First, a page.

Of the many thousands of objects that I look at each year, a few dozen are considered as candidates. Of those candidates, twelve are chosen for acquisition. Here are significant pieces carefully chosen to become part of my collection, that, for unforeseen reasons, failed.

Portrait of a Cavalier, by Maurice Ingres. This one hurt, not only because it was supposed to be the centerpiece of the collection, but because I lost $1,000 to a deplorable “seller” who refused to send the painting or refund the money after responding to his deceptive e-mails for months. It was a harsh lesson that could have been resolved with urgency, but my naïveté just happened to meet with a criminal over an artwork that I was desperate to receive at any cost. I took the loss in stride and it helped jump-start the idea to collect one artwork per month, as it was only the second object that I had purchased, after the Zhou Dynasty censer.


Self-portrait of Harold Speed at age 70. Price was a little over $1,500 at auction. I bought and paid for it but Italian customs apparently forbids all art exports over 50 years old, so the transaction was cancelled.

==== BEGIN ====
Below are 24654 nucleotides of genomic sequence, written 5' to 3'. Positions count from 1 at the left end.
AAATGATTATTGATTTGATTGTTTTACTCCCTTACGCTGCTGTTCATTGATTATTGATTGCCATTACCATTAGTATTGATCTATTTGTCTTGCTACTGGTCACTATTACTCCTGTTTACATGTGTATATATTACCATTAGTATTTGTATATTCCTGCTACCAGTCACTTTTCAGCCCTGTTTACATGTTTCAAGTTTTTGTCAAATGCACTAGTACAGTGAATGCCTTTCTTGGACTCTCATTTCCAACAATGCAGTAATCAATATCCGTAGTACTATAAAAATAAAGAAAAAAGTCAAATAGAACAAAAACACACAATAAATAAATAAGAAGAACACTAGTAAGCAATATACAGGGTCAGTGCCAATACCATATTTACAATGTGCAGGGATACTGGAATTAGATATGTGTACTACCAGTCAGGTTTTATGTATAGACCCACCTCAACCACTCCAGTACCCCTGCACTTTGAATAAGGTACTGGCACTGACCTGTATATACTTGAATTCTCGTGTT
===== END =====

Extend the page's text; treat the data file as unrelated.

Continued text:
Virgin Mary by Giuseppe Gambogi. This was an interesting case in that the portrait was extraordinarily beautiful, but I have a prejudice against portrait busts (they are not interesting enough to look at from all around) and alabaster, and prefer full-figure sculptures in marble or terracotta whenever possible. At the last possible second (before this auction ended and I had to decide whether or not to place a bid) I found what I was really looking for, an original terracotta by Joe Descomps.



This portrait had qualities that I wanted–oil portrait on wood panel and a composition and style similar to John Linnell’s portraits–but the hands were so far down that they were underneath the rabbet edge of the frame, and the portrait features rang false. I bought the Mater Dolorosa instead, which has a much stronger composition and truly masterful paint handling. The Dolorosa is a much better painting in all aspects.



Perhaps the riskiest move I have made was a $5,000 bid for a portrait by Nicholaes Maes on Entered in an all-out bidder war, the winning bidder was a few hundred dollars over what I wanted, which was already about 2.5x more than I had ever spent on any one object. I let it go because it ventured into a price-point that I was unfamiliar with. At $5,000 or above, I couldn’t tell if it was worth it or not, so I balked. That auction happened about two years ago, and now at the beginning of 2015 I continue to avoid anything that approaches $5,000, believing strongly that $1,500-$2,500 is more than enough to buy just about any legitimate but obscure masterpiece on eBay.

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